Konrad Oberhuber, in the exhibition catalogue of 19893, points out that Giulio, like Raphael, seems rarely to have drawn without a clear purpose in mind. Unlike Perino and Parmigianino, who covered sheet after sheet, recto and verso, with figure studies, Giulio drew, not to exercise his hand or eye but to present the idea of a figure, scheme or detail and these drawings he preserved and stored for future reference. In his later career, Giulio was surrounded by students and assistants but, leaving nothing to chance, made drawings for every aspect of his projects, from the grand figure schemes to the tiniest areas of stucco and grotesque. Assistants were expected to follow these preparatory works as faithfully as possible and, according to Oberhuber, anyone working in too autonomous a manner would soon disappear from the scene. Since Vasari’s biography, drawing – disegno – has always been described as the heart of Giulio’s brilliance.  Vasari records visiting the artist’s house and being shown a large cupboard filled with his studies after the antique and plans of buildings as well as drawings inherited from Raphael4. Thefts of Giulio’s studies from the workshop testify to their contemporary value and collectors including and ever since Vasari have sought them avidly. Giulio himself seems always to have cherished and protected his own drawings, partly as a means of establishing a form of copyright and to the extent of making signed copies of his projects as proof of his invention5.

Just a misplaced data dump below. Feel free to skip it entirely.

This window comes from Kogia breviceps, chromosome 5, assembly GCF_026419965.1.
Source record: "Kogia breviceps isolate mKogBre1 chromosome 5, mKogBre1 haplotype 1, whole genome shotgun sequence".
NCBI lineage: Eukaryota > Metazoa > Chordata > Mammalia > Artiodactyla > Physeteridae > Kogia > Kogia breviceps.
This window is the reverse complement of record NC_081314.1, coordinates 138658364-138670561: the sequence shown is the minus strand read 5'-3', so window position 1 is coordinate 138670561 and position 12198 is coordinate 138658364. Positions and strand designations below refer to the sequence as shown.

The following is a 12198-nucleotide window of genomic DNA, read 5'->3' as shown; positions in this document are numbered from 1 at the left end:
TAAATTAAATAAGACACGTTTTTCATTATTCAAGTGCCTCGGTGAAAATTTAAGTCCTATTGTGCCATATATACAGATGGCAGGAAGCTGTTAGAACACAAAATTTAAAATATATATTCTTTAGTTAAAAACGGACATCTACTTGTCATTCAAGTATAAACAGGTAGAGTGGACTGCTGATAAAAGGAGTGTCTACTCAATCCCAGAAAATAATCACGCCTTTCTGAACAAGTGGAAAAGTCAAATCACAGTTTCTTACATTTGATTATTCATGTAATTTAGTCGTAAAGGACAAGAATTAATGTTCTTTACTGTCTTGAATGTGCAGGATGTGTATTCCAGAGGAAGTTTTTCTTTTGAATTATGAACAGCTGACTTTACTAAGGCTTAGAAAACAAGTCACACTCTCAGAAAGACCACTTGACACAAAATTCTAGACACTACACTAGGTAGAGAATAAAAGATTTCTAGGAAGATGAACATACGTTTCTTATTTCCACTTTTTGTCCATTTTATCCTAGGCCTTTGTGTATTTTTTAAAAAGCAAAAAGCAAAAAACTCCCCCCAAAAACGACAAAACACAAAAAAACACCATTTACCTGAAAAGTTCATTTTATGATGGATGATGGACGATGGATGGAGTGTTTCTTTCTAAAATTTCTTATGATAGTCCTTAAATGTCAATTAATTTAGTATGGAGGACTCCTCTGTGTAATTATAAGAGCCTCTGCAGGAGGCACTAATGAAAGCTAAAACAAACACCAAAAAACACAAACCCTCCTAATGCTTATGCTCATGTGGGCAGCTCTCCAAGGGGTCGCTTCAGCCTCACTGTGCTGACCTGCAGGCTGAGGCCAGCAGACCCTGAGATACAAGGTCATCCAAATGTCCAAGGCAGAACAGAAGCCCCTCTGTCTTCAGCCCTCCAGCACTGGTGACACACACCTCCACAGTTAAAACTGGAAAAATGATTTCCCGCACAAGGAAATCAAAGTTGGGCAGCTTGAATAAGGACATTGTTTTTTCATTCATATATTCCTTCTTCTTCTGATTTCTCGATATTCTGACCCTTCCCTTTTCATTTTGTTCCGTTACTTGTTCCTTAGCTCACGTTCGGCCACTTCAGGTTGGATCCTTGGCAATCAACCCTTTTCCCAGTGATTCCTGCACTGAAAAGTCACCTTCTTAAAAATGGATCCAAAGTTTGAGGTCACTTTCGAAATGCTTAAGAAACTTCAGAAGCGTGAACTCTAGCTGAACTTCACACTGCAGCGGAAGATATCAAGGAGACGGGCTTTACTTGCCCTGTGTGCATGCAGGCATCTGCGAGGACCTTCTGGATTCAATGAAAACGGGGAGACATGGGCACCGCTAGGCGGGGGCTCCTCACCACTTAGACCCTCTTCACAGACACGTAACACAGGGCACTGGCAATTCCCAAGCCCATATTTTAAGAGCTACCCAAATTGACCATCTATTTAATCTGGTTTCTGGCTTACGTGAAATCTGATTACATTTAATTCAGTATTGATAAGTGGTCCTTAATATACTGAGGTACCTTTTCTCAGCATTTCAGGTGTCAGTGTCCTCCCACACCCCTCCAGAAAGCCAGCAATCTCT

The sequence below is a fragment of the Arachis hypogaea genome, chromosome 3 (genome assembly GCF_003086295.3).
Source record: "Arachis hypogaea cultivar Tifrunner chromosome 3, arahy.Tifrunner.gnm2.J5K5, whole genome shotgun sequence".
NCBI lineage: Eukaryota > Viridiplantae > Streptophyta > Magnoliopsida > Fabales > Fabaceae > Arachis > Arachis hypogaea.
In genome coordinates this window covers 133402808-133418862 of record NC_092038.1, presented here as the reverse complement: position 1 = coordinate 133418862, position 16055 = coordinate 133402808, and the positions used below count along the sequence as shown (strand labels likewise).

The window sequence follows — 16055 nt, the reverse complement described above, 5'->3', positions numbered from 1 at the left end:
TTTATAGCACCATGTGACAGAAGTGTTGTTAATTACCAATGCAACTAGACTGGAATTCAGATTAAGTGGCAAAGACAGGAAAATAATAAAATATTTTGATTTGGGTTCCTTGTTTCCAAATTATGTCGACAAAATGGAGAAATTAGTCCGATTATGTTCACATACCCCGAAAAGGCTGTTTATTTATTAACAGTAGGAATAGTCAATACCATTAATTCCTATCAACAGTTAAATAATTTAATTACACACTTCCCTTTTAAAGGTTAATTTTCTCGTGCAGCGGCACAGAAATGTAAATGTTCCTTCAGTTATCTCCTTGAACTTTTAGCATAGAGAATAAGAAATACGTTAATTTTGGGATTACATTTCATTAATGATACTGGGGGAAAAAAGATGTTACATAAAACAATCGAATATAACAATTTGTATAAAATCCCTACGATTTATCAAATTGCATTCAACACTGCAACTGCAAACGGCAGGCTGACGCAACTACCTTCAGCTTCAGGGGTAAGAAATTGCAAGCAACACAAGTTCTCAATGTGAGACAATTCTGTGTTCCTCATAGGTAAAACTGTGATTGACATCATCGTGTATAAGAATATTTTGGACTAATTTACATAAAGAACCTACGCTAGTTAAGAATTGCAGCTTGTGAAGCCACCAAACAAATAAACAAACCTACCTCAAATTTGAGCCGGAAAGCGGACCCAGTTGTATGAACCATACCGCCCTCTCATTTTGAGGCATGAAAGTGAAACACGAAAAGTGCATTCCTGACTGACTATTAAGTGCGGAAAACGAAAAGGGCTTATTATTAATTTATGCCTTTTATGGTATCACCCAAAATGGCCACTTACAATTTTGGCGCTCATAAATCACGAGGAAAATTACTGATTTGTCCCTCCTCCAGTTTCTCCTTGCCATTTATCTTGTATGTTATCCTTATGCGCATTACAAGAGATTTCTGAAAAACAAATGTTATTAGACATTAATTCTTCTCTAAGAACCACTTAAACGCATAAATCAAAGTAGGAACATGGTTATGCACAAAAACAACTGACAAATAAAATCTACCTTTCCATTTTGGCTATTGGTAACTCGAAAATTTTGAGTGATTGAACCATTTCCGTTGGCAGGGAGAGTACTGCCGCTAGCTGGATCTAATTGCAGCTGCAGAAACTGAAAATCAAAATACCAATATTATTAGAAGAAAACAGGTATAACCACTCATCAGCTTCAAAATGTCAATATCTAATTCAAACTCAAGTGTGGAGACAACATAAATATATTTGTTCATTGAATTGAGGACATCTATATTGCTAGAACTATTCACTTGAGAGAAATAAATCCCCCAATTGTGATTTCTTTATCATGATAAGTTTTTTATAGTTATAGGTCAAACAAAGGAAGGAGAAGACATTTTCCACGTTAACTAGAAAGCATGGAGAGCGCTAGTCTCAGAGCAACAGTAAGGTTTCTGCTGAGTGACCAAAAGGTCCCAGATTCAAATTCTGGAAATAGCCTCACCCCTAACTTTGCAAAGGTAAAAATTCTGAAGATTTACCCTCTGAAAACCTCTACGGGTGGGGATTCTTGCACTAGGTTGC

The static and monumental aspect of the present drawing implies that it was preparatory for a trompe l’oeil sculpture conceived as forming part of a decorative ensemble.  No secure connection has been found, either recently or while the drawing belong to the Pounceys, but the fine attention to detail and the squaring over the whole sheet do suggest that it was made with a specific purpose in mind.  A very comparable figure with the same formal weight and classical poise, a figure of Vulcan, can be seen frescoed on the wall of the sala dei Cavalli in the Palazzo Te6. The use of the shadow to give three-dimensionality to the grisaille frescoed figure, which is painted as if standing in a niche, is matched exactly in the present drawing. A comparison may also be made, in figure type and execution with a study of Prudence, now in the Harvard University Art Museum; that drawing has delicate modelling in wash and the same light squaring7.   Though possibly made earlier in his career, it may have been used as a model for the statue of Venus Pudica, a further trompe l’oeil fresco in the sala dei Cavalli.